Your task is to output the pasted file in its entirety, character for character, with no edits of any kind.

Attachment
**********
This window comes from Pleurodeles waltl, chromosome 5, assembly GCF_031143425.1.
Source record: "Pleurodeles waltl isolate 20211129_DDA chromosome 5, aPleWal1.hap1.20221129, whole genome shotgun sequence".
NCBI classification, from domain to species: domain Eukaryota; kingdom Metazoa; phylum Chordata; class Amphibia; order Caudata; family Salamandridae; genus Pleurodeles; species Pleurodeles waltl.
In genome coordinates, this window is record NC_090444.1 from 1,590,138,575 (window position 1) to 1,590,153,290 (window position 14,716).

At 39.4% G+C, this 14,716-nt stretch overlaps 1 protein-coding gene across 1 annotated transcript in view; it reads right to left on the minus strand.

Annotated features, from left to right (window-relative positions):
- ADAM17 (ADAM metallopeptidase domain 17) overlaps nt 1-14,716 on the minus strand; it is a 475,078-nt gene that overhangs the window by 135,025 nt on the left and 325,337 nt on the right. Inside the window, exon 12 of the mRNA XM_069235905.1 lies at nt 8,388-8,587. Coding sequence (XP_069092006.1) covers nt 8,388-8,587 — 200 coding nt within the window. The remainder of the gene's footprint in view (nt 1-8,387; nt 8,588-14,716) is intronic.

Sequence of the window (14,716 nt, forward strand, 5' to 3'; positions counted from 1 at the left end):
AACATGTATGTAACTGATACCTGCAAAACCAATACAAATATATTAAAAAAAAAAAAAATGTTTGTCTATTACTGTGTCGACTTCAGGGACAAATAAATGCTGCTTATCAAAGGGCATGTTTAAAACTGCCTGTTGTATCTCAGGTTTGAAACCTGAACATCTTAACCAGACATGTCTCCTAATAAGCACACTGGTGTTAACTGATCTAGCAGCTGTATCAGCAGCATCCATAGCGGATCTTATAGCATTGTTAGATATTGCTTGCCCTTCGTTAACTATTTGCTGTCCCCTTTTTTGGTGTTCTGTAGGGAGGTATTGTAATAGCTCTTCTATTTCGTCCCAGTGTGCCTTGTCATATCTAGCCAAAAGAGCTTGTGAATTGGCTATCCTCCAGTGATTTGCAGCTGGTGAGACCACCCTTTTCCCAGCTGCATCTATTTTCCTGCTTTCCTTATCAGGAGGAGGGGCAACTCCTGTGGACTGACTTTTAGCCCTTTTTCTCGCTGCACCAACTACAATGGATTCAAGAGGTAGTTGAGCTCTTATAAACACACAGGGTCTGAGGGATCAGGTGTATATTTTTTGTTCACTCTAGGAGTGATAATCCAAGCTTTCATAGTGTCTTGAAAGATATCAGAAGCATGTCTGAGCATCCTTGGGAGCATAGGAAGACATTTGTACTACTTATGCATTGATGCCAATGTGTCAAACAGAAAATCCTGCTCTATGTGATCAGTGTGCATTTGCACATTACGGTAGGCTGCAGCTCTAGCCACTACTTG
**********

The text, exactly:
This window comes from Pleurodeles waltl, chromosome 5, assembly GCF_031143425.1.
Source record: "Pleurodeles waltl isolate 20211129_DDA chromosome 5, aPleWal1.hap1.20221129, whole genome shotgun sequence".
NCBI classification, from domain to species: domain Eukaryota; kingdom Metazoa; phylum Chordata; class Amphibia; order Caudata; family Salamandridae; genus Pleurodeles; species Pleurodeles waltl.
In genome coordinates, this window is record NC_090444.1 from 1,590,138,575 (window position 1) to 1,590,153,290 (window position 14,716).

At 39.4% G+C, this 14,716-nt stretch overlaps 1 protein-coding gene across 1 annotated transcript in view; it reads right to left on the minus strand.

Annotated features, from left to right (window-relative positions):
- ADAM17 (ADAM metallopeptidase domain 17) overlaps nt 1-14,716 on the minus strand; it is a 475,078-nt gene that overhangs the window by 135,025 nt on the left and 325,337 nt on the right. Inside the window, exon 12 of the mRNA XM_069235905.1 lies at nt 8,388-8,587. Coding sequence (XP_069092006.1) covers nt 8,388-8,587 — 200 coding nt within the window. The remainder of the gene's footprint in view (nt 1-8,387; nt 8,588-14,716) is intronic.

Sequence of the window (14,716 nt, forward strand, 5' to 3'; positions counted from 1 at the left end):
AACATGTATGTAACTGATACCTGCAAAACCAATACAAATATATTAAAAAAAAAAAAAATGTTTGTCTATTACTGTGTCGACTTCAGGGACAAATAAATGCTGCTTATCAAAGGGCATGTTTAAAACTGCCTGTTGTATCTCAGGTTTGAAACCTGAACATCTTAACCAGACATGTCTCCTAATAAGCACACTGGTGTTAACTGATCTAGCAGCTGTATCAGCAGCATCCATAGCGGATCTTATAGCATTGTTAGATATTGCTTGCCCTTCGTTAACTATTTGCTGTCCCCTTTTTTGGTGTTCTGTAGGGAGGTATTGTAATAGCTCTTCTATTTCGTCCCAGTGTGCCTTGTCATATCTAGCCAAAAGAGCTTGTGAATTGGCTATCCTCCAGTGATTTGCAGCTGGTGAGACCACCCTTTTCCCAGCTGCATCTATTTTCCTGCTTTCCTTATCAGGAGGAGGGGCAACTCCTGTGGACTGACTTTTAGCCCTTTTTCTCGCTGCACCAACTACAATGGATTCAAGAGGTAGTTGAGCTCTTATAAACACACAGGGTCTGAGGGATCAGGTGTATATTTTTTGTTCACTCTAGGAGTGATAATCCAAGCTTTCATAGTGTCTTGAAAGATATCAGAAGCATGTCTGAGCATCCTTGGGAGCATAGGAAGACATTTGTACTACTTATGCATTGATGCCAATGTGTCAAACAGAAAATCCTGCTCTATGTGATCAGTGTGCATTTGCACATTACGGTAGGCTGCAGCTCTAGCCACTACTTG